The Poet as Daemon
The radicalising dangers of reading and writing poetry.
Joseph Mede, one of John Milton’s tutors at Christ’s College, Cambridge, thought that Calvinists who believed in the doctrine of absolute reprobation were themselves fixed in strong opinions and so ‘according to their own Tempers made a judgement of God and his Decrees’. Men invent God in their own image. It’s much the same with Miltonists.
For this reason, postwar Milton scholarship is a map of the changing demographics and politics of universities. In this outstanding new biography of the poet and polemicist, Nicholas McDowell takes on what he identifies as two main tendencies in biographically oriented Milton scholarship. The first identifies young Milton as a Laudian or conformist churchman, who became radicalised through personal experience and later turned into the outspoken revolutionary. The second views him as always a radical, whose politics were crystallised, without rupture or sudden shift, through the 1630s and 1640s.
There is more at stake than Milton here: the question of how a privileged and self-regarding English schoolboy could become the most audible proponent of regicide and republicanism in Europe concerns not only the man but also the causes and nature of the civil wars of 17th-century Britain. And the narrative of the early Milton’s poetic ambitions always complements and is complemented by interpretations of Paradise Lost, the greatest long poem in English, written after two decades of polemical prose.
McDowell’s book is in many respects a conventional intellectual biography. It follows Milton (1608-74) from birth, through education at St Paul’s and Cambridge, years of quiet study at his father’s house in Horton (1635-38), travels mainly in Italy (1638-39), then his return to London and the beginning of his career as a prose writer (1641-42). McDowell attends in great detail to Milton’s education, to what he read, how and why he read it; and to who taught him, how those personal connections were made, who the people in Milton’s family’s life were. It is a wonderful account of the impact of Milton’s education upon him, set in the rich context of changing educational practices in early modern England. McDowell stops in 1642 and so doesn’t directly resolve the matter of Paradise Lost’s genesis, which he defers to a second volume – though grounds for this are laid.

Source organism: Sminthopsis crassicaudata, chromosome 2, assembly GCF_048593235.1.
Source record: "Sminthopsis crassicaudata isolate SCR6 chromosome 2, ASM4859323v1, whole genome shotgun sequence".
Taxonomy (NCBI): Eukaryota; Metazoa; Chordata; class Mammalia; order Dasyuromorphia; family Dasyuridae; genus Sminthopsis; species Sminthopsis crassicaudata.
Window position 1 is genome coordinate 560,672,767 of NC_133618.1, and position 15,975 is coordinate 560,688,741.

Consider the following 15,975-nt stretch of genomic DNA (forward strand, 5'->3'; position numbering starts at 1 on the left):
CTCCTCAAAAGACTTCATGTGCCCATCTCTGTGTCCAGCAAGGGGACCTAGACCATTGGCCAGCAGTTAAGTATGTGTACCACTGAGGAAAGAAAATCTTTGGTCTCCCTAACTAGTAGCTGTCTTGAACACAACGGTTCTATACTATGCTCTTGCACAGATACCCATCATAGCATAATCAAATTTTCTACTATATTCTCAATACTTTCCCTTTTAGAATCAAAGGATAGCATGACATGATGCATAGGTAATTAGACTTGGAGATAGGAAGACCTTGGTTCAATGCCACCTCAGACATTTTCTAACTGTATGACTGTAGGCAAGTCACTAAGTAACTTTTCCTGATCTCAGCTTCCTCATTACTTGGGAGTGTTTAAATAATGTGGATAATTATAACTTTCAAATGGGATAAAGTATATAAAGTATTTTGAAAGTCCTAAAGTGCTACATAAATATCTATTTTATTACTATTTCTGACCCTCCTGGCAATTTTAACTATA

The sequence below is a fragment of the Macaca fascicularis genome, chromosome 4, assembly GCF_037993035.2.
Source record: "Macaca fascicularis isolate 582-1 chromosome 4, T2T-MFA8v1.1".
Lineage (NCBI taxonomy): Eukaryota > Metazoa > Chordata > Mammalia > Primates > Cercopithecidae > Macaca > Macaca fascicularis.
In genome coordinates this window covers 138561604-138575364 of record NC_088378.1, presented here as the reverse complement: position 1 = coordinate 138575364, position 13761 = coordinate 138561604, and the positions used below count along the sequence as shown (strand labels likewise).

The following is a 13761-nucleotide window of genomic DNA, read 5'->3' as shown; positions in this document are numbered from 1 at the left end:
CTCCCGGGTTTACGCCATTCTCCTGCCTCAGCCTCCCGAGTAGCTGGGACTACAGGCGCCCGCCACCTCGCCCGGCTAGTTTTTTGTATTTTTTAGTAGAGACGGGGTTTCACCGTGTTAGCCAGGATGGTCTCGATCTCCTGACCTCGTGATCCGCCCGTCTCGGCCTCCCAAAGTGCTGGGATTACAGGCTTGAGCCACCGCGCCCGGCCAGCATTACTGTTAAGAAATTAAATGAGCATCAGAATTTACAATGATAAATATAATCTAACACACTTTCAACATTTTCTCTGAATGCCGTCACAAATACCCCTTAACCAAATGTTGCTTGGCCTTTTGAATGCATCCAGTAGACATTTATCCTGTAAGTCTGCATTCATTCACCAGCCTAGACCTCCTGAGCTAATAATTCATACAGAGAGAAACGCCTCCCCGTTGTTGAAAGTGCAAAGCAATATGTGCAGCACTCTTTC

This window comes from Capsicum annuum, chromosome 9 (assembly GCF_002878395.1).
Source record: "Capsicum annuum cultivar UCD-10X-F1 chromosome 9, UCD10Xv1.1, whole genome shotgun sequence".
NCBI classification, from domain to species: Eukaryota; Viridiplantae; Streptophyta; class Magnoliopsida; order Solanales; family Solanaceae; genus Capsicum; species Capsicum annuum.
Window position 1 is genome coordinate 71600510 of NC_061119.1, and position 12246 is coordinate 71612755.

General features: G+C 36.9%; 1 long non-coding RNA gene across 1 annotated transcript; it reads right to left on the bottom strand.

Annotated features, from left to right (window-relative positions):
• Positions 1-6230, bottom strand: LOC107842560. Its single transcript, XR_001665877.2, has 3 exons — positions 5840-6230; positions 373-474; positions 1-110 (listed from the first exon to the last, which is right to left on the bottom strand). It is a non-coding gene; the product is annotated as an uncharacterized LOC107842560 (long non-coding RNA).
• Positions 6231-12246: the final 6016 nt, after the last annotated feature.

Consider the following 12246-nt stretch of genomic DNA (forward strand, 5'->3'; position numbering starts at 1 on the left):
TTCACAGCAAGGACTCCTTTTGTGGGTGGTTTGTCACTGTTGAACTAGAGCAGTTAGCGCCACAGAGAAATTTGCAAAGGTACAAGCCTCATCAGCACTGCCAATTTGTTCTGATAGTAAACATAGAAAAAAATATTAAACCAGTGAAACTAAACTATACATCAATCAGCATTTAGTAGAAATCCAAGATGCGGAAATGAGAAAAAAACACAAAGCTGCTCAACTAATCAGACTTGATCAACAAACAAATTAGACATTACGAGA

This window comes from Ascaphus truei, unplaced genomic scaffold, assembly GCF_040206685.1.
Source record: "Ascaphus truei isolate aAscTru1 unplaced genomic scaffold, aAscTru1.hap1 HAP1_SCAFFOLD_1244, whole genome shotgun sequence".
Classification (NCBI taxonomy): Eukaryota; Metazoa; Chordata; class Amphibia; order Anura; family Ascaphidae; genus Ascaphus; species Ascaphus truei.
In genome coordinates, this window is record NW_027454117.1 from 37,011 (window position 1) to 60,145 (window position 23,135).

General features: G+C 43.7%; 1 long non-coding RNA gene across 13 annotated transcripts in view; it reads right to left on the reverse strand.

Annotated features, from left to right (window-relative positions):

Through this narrative of the study of the classics, McDowell seeks to identify how and when Milton was radicalised. He offers a third and contrarian alternative to the two sketched previously. Milton was gradually radicalised from his youth onwards, not by politics or theology but by humanist scholarship. Careful reading of classical Latin and Greek texts, and their emphasis on the relationship between eloquence and personal moral virtue, fostered poetic ambition and a sense of the role of the poet as a superior being or daemon, who mediated the divine to ordinary humans. Milton read a traditional curriculum in a distinctive, ambitious way; he idealised and pursued a notion of ‘general learning’, or universal knowledge, equipping the scholar to debate across the humanities and the poet to excel. In Italy he conversed with scholars and witnessed the risk that clerical domination posed to free humanist scholarship. This, and his reading in British history on his return, made the young man into a critic of false church discipline and doctrine.
McDowell strikingly emphasises the notion of the poet-as-daemon, which Milton derived from Christian Neoplatonism and from Joseph Mede’s writings. These daemons, transcendent spiritual beings between humans and God, sound like metaphors, but Milton means this ‘reasonably seriously’. This state is achieved by universal knowledge and virginity (not the more orthodox Protestant commitment to chastity, which can be sexually active). Milton, in McDowell’s account, comes to imagine that the poet is a kind of daemon, self-deified, more than human. Not scripture, but this vision of the daemonic poet leads to the prevalence of the ‘celestial’ in Milton’s writings. The daemonic poet, learning and virginity saturate the early poetry.